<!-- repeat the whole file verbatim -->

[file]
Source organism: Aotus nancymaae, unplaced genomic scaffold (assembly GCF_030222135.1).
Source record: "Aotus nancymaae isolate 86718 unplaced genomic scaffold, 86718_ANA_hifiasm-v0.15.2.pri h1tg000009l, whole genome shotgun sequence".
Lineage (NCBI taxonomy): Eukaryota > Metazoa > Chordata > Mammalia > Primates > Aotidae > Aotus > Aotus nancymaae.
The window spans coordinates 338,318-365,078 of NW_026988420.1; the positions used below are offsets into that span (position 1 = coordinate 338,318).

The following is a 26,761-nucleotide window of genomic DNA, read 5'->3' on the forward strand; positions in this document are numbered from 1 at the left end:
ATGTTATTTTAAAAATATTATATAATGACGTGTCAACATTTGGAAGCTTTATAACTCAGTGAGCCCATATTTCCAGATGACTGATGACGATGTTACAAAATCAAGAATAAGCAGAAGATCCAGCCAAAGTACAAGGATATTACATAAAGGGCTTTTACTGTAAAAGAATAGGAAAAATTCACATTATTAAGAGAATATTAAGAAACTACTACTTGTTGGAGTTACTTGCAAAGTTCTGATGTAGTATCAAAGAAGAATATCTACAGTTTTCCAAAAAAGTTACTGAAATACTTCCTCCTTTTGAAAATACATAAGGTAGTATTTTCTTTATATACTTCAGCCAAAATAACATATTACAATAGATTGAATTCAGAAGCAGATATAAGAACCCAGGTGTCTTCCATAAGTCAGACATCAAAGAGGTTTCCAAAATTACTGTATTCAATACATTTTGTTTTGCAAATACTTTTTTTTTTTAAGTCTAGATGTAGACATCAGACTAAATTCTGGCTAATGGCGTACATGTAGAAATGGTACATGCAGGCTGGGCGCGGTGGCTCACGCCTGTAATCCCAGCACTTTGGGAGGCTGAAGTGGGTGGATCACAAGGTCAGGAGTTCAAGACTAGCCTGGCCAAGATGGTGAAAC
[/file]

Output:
Source organism: Aotus nancymaae, unplaced genomic scaffold (assembly GCF_030222135.1).
Source record: "Aotus nancymaae isolate 86718 unplaced genomic scaffold, 86718_ANA_hifiasm-v0.15.2.pri h1tg000009l, whole genome shotgun sequence".
Lineage (NCBI taxonomy): Eukaryota > Metazoa > Chordata > Mammalia > Primates > Aotidae > Aotus > Aotus nancymaae.
The window spans coordinates 338,318-365,078 of NW_026988420.1; the positions used below are offsets into that span (position 1 = coordinate 338,318).

The following is a 26,761-nucleotide window of genomic DNA, read 5'->3' on the forward strand; positions in this document are numbered from 1 at the left end:
ATGTTATTTTAAAAATATTATATAATGACGTGTCAACATTTGGAAGCTTTATAACTCAGTGAGCCCATATTTCCAGATGACTGATGACGATGTTACAAAATCAAGAATAAGCAGAAGATCCAGCCAAAGTACAAGGATATTACATAAAGGGCTTTTACTGTAAAAGAATAGGAAAAATTCACATTATTAAGAGAATATTAAGAAACTACTACTTGTTGGAGTTACTTGCAAAGTTCTGATGTAGTATCAAAGAAGAATATCTACAGTTTTCCAAAAAAGTTACTGAAATACTTCCTCCTTTTGAAAATACATAAGGTAGTATTTTCTTTATATACTTCAGCCAAAATAACATATTACAATAGATTGAATTCAGAAGCAGATATAAGAACCCAGGTGTCTTCCATAAGTCAGACATCAAAGAGGTTTCCAAAATTACTGTATTCAATACATTTTGTTTTGCAAATACTTTTTTTTTTTAAGTCTAGATGTAGACATCAGACTAAATTCTGGCTAATGGCGTACATGTAGAAATGGTACATGCAGGCTGGGCGCGGTGGCTCACGCCTGTAATCCCAGCACTTTGGGAGGCTGAAGTGGGTGGATCACAAGGTCAGGAGTTCAAGACTAGCCTGGCCAAGATGGTGAAAC